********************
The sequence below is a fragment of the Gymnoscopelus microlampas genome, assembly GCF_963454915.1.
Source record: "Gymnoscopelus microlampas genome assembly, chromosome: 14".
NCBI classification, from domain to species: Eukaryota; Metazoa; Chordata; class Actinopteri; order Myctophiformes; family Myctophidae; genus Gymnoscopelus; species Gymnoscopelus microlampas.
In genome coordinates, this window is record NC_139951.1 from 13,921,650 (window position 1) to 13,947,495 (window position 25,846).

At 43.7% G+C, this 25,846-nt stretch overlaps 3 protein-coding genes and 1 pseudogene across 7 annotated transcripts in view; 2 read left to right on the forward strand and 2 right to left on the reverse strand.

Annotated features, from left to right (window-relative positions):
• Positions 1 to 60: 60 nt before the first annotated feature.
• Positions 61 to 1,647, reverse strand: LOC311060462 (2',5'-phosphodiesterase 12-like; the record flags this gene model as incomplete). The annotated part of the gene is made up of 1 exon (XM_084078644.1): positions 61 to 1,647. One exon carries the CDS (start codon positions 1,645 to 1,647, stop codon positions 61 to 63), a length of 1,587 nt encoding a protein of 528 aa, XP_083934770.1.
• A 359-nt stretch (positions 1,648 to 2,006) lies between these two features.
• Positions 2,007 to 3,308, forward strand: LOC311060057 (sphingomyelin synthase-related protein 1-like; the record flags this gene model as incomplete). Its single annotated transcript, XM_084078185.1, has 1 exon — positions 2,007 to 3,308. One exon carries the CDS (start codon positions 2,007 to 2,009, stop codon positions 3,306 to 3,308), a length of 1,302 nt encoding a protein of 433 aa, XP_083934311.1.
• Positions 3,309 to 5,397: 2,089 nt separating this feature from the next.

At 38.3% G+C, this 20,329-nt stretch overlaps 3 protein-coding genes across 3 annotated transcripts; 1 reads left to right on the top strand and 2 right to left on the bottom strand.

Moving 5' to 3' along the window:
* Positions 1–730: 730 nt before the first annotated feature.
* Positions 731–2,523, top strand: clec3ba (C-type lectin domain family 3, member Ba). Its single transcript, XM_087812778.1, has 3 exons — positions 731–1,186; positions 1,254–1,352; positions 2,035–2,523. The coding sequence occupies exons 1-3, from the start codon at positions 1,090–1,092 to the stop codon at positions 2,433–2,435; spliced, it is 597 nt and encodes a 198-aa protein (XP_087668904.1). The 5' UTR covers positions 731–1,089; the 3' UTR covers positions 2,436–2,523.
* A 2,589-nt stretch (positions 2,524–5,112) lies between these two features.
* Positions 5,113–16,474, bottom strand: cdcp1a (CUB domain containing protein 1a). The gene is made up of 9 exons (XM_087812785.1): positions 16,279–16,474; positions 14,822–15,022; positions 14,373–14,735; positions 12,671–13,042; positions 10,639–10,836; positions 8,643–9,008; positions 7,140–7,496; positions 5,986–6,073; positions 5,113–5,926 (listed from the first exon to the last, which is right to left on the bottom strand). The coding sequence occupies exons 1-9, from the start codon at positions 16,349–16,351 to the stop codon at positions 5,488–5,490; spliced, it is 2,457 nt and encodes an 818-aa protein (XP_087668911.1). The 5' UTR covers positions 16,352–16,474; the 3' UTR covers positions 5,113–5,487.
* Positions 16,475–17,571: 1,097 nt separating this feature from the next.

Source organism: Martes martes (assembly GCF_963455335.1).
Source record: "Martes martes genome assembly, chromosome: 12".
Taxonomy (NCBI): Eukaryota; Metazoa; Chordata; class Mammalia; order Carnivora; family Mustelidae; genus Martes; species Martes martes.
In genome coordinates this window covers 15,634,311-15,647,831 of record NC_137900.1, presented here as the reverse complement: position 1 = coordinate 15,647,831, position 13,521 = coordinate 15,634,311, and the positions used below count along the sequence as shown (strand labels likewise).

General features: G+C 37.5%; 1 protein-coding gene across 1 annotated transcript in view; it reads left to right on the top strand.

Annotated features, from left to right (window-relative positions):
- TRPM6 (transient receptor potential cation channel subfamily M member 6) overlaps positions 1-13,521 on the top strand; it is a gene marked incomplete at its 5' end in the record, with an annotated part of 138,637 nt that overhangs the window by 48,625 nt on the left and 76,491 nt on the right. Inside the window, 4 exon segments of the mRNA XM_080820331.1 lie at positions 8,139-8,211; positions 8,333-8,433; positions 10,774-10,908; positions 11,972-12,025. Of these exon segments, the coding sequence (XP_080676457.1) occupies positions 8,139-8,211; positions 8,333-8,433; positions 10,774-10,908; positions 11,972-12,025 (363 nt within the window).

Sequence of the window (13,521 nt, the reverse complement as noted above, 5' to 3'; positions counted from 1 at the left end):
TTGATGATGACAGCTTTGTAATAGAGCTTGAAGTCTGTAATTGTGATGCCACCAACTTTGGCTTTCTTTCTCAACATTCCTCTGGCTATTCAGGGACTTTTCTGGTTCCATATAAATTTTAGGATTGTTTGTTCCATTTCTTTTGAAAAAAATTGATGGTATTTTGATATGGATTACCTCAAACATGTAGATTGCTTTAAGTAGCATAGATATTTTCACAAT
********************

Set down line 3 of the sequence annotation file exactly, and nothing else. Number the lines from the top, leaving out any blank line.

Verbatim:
NCBI classification, from domain to species: Eukaryota; Metazoa; Chordata; class Actinopteri; order Myctophiformes; family Myctophidae; genus Gymnoscopelus; species Gymnoscopelus microlampas.